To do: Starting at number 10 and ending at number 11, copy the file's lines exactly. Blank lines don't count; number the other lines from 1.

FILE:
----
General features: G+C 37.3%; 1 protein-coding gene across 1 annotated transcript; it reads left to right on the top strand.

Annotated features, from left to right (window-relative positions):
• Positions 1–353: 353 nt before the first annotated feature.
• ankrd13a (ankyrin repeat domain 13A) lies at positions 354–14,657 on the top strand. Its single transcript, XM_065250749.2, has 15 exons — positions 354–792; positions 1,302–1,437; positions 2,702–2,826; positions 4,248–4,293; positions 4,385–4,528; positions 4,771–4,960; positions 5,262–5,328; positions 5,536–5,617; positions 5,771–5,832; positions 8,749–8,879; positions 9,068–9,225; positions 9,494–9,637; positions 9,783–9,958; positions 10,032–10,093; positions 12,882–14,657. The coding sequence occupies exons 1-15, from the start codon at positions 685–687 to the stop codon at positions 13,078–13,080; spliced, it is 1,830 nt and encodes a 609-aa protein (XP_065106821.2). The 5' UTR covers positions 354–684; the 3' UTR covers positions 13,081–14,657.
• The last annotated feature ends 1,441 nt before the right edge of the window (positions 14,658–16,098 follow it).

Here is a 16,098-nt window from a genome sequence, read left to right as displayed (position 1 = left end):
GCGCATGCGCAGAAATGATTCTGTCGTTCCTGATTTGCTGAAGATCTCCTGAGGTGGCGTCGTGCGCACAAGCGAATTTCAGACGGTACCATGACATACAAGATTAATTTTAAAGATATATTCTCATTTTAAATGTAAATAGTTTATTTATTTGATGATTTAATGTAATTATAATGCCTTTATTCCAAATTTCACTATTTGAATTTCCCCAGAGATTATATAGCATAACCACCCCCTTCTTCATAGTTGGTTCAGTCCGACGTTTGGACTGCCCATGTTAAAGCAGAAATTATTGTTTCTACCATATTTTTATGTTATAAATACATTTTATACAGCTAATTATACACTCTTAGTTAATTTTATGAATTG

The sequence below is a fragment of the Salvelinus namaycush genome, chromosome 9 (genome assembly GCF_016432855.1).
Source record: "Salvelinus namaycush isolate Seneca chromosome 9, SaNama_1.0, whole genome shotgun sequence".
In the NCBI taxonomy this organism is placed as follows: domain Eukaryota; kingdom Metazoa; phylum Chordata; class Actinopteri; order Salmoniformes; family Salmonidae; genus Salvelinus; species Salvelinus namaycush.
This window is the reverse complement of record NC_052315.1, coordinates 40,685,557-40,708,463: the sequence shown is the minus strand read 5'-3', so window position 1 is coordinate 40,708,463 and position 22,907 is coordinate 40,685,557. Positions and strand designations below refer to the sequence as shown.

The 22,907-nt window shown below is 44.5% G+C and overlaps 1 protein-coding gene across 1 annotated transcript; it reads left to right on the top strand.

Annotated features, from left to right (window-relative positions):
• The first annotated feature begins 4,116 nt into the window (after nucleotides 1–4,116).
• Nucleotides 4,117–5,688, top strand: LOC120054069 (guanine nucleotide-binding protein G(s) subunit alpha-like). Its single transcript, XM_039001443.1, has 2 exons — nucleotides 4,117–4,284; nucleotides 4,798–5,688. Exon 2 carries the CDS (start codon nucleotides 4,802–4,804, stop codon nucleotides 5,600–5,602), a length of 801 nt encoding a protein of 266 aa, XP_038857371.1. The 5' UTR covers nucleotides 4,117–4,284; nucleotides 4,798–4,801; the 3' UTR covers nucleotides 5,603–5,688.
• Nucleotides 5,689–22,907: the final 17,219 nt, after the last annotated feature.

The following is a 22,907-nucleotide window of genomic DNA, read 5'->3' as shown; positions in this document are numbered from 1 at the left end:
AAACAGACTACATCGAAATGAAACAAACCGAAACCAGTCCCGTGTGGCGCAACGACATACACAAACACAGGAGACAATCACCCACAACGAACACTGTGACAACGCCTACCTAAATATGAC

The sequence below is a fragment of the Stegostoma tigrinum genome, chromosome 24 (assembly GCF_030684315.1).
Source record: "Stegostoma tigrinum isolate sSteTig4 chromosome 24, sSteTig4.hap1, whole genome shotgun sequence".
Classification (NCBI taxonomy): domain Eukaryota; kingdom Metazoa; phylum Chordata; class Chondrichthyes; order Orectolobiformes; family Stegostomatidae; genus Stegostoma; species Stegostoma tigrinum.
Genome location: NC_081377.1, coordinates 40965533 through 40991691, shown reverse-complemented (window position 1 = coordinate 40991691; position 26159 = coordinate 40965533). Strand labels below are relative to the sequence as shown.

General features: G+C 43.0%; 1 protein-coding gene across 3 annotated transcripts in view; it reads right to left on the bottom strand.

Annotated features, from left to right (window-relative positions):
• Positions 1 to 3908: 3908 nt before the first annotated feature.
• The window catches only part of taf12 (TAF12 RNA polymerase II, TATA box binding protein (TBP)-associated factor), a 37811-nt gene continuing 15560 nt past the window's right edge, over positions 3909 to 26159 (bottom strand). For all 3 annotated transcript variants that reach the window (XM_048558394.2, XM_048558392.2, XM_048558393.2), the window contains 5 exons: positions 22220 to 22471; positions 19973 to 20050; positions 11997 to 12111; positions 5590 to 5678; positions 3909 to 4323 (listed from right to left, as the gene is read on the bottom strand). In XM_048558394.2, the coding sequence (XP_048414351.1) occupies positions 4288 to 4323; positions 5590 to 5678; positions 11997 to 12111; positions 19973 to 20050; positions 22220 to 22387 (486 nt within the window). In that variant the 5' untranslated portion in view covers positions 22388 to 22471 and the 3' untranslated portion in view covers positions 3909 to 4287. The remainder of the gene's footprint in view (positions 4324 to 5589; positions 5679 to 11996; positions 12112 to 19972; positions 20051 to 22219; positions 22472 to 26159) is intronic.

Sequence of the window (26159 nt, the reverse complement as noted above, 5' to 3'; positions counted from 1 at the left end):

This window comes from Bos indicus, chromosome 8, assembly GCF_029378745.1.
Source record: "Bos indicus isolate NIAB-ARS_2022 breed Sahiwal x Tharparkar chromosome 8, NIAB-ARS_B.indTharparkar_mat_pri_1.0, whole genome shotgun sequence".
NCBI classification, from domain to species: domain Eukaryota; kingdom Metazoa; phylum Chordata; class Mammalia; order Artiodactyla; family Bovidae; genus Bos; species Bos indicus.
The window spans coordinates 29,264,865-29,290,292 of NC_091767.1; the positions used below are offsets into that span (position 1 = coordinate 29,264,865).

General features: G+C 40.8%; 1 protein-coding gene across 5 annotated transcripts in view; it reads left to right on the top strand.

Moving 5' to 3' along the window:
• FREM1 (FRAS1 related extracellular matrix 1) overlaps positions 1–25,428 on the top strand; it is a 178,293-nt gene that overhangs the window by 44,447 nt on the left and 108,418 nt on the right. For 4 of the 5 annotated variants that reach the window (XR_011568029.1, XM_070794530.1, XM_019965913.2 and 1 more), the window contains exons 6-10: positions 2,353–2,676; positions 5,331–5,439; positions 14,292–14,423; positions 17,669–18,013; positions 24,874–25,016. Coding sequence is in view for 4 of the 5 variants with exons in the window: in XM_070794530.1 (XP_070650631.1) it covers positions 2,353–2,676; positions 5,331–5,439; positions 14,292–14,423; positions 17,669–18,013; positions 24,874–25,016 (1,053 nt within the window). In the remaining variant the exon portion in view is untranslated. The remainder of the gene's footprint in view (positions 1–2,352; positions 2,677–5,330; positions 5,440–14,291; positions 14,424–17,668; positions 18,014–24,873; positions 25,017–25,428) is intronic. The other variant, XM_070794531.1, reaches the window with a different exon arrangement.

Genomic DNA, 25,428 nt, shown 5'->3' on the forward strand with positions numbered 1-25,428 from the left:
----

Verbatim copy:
In the NCBI taxonomy this organism is placed as follows: domain Eukaryota; kingdom Metazoa; phylum Chordata; class Actinopteri; order Salmoniformes; family Salmonidae; genus Salvelinus; species Salvelinus namaycush.
This window is the reverse complement of record NC_052315.1, coordinates 40,685,557-40,708,463: the sequence shown is the minus strand read 5'-3', so window position 1 is coordinate 40,708,463 and position 22,907 is coordinate 40,685,557. Positions and strand designations below refer to the sequence as shown.